What makes a man take a longshot gamble, and how often can he expect to be on the winning end? In a restaurant on Bourbon Street, Ron Paolucci contemplated this question.
"That's how you hit the home runs," he said. "You also have a lot of times where your horses don't work out. But to me, the home runs outweigh the others. If they don't work out, you just have to move on."
In mid-February at Fair Grounds Race Course & Slots, owner Paolucci and trainer Jeremiah Englehart came to town to assess the progress of Ria Antonia, winner of the Nov. 2 Breeders' Cup Juvenile Fillies (gr. I). They were eager to start her 3-year-old season in the Feb. 22 Rachel Alexandra Stakes (gr. III), not only as a prep for bigger races but also in search of validation.
Three months ago Paolucci took the filly, who had only a six-furlong maiden win on Polytrack over the boys under her belt, and entered the Breeders' Cup off a fifth-place finish in the Frizette Stakes (gr. I). Skeptics who found Ria Antonia overmatched were proven wrong when she crossed the wire second by a nose in the $2 million contest at Santa Anita Park. In the time-warped haze of a lengthy review, before eventual champion filly She's a Tiger was taken down and Ria placed ahead at odds of 32-1, the owner didn't care about the inquiry. He'd already gotten what he came for.
"I was vindicated that I was right about this filly and what she could do, because so many people called me an idiot and said, 'What the heck are you doing running this filly here?' " Paolucci recalled. "It was just gratifying that she was first or second, regardless of whether she won."
The gamble paid off for Paolucci that day, and for 37-year-old Englehart, a Finger Lakes-based trainer who took out his license in 2003. Neither had won a grade I, and while many recognized the trainer—son of well-known conditioners Chris and Sheila Englehart—few had met the owner who claimed his first Thoroughbred in 2011 for $2,500.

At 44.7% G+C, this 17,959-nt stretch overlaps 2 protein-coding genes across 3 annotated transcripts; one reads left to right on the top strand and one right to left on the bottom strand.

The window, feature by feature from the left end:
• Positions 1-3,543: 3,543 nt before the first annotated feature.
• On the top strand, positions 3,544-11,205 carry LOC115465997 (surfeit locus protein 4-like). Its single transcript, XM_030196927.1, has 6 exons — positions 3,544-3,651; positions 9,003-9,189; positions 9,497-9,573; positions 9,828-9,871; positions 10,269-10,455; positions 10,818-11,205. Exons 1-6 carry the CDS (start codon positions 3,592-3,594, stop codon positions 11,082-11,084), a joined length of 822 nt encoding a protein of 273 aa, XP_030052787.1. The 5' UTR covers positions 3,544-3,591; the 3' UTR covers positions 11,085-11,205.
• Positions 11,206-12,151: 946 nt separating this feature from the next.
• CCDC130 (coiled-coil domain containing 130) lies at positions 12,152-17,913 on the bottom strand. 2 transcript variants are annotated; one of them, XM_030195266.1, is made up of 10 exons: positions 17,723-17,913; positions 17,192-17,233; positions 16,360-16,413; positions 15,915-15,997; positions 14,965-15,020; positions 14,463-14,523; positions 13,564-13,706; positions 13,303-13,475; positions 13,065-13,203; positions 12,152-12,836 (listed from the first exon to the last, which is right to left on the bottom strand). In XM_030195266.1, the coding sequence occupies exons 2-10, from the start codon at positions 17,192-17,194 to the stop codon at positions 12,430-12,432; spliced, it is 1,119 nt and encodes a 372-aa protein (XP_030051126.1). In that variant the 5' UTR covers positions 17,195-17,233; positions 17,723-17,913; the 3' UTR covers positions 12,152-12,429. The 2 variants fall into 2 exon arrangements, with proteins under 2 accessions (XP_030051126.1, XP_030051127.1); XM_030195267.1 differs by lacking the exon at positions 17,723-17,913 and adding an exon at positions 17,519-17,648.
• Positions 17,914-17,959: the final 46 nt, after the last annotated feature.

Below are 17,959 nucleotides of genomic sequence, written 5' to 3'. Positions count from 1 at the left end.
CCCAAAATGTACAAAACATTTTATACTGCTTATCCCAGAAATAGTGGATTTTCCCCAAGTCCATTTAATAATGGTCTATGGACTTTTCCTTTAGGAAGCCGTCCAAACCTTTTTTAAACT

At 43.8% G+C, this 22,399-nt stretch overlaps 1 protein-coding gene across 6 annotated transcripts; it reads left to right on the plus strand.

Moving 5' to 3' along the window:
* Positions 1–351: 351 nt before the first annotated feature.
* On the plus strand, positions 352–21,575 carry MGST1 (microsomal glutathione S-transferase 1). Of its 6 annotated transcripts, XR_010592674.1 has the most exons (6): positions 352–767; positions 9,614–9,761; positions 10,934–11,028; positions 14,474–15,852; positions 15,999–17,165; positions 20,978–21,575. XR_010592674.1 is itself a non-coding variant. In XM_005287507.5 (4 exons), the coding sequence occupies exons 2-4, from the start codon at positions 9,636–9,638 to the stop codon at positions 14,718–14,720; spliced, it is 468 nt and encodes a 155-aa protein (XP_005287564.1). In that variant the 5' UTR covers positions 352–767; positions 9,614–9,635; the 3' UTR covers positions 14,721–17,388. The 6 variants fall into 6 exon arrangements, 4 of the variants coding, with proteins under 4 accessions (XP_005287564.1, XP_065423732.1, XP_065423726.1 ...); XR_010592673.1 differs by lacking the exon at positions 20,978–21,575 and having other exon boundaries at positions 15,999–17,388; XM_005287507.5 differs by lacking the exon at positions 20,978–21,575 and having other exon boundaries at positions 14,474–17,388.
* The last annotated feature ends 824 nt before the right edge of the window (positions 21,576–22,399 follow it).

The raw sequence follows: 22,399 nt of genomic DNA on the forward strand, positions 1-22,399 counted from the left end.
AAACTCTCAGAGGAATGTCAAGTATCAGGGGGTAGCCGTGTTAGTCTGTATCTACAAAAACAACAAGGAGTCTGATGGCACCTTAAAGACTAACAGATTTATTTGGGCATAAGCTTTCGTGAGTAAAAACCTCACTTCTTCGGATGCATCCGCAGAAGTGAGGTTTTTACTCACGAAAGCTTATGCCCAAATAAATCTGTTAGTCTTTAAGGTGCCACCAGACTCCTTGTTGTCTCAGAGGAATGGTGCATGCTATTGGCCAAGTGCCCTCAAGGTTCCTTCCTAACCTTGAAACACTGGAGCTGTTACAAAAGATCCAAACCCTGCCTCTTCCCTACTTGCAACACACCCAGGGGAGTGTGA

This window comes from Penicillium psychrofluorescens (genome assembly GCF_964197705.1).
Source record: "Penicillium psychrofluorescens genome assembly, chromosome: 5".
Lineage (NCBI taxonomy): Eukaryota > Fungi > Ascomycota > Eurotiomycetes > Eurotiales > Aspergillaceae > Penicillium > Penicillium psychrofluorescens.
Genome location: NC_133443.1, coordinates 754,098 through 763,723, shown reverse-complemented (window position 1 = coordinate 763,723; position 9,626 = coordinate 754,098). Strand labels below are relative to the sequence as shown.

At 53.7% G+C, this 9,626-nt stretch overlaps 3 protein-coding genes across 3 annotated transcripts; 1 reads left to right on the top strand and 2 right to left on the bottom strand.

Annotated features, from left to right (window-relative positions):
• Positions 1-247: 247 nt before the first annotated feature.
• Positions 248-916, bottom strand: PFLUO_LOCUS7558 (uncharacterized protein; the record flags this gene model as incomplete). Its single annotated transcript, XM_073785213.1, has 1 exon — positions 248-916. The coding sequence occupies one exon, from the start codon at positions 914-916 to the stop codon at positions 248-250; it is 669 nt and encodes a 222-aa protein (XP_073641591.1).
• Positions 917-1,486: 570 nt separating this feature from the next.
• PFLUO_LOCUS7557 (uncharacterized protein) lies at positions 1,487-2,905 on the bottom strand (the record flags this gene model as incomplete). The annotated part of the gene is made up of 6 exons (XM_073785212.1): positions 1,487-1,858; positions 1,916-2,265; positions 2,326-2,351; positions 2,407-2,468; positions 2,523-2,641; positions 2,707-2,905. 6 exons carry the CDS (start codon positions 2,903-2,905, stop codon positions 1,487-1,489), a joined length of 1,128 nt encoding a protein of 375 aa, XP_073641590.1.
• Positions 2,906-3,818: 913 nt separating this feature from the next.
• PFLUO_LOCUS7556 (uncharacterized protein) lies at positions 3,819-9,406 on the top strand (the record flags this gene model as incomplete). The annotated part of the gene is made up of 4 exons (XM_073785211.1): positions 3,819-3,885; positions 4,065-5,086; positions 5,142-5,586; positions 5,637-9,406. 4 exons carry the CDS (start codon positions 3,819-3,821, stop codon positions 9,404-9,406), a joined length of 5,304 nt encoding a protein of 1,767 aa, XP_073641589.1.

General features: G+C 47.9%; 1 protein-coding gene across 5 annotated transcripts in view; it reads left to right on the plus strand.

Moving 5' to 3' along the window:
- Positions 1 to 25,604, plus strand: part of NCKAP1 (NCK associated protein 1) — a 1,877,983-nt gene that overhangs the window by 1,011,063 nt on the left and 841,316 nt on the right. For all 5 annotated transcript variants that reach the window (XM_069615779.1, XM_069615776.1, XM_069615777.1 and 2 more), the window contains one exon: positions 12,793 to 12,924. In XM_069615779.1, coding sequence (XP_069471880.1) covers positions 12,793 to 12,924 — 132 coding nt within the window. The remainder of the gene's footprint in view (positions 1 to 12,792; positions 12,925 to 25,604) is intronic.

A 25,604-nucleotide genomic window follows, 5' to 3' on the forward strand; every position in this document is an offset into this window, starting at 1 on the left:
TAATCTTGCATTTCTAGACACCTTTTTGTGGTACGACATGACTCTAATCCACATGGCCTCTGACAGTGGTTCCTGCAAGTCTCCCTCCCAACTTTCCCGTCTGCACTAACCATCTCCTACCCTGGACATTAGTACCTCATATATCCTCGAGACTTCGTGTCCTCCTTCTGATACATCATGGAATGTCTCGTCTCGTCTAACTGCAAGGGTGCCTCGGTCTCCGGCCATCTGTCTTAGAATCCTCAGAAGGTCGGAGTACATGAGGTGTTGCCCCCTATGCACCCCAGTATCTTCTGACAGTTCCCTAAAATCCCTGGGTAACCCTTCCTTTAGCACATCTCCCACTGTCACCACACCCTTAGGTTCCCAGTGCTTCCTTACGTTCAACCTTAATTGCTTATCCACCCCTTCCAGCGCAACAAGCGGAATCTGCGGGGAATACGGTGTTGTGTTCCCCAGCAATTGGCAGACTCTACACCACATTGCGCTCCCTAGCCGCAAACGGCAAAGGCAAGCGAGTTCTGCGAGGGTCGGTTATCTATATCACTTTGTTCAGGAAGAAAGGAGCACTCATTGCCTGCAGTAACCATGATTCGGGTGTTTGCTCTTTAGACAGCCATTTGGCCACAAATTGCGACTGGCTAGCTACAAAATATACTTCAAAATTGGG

No one really knows what to make of Paolucci, who drives a Dodge truck with 80,000 miles on it but owns 70 Thoroughbreds at tracks from Santa Anita to Thistledown with eight different trainers at all different levels. Even Paolucci's partner in Ria Antonia, 38-year-old New Yorker Chris Dunn, admits the managing owner is far from easy to figure.
"I do think he's crazy, and I love him for it," Dunn remarked. "No one in their right mind would have run that horse in the Breeders' Cup, but that's Ron. We break the rules in horse racing and sometimes it works out."
Paolucci, 44, is an Ohio native who splits his time between the Buckeye State and Las Vegas. He tried harness racing before switching to Thoroughbreds, bought about 20 racehorses privately, and claimed dozens more prior to landing Ria Antonia. Straight-shooting and unapologetic, he does things his own way.
"The people who are haters when you don't win are going to hate anyway," he said. "Even when you do win, they're still going to hate. They're still going to find some reason."
The current reason for hating is Ria Antonia's next scheduled start. The Rachel Alexandra is on the same card as the Risen Star Stakes (gr. II), in which the filly had originally been slated to run—a race, of course, for colts that leads down the road to the Kentucky Derby Presented by Yum! Brands (gr. I). And the Derby was a target Paolucci mentioned in the euphoric glow of the Breeders' Cup win.
But now questions of such glory have faded in the face of a very present reality—the simple need to get Ria Antonia back to form.
"When Ron started talking about the Derby after the Juvenile Fillies, I was like, 'Slow down; let's think this through,' " said Dunn. "He's not putting on a show; that's just him. He might say something that's maybe the right thing to do, or maybe sometimes we need to look at the alternatives. But when he comes up with these horse racing strategies that are so outlandish, behind all that, there is a sense of reason. Are his ideas crazy? Yeah, absolutely."
Two weeks out from the Rachel Alexandra, Ria Antonia went winging her way around the Fair Grounds oval with workmate Bump Bump in futile pursuit. It wasn't that the Juvenile Fillies winner overpowered her stablemate so much as Bump Bump didn't put up much of a fight, and Ria Antonia eased clear without testing in 1:01 4⁄5 for five furlongs. It was a fine work under regular rider Elizabeth Dobles, but not outstanding, not the kind Englehart saw the week before Breeders' Cup when Ria Antonia came pounding through the fog and he kept thinking, "I wonder if that's her; I hope that's her," because the horse that was breezing looked so incredibly sharp.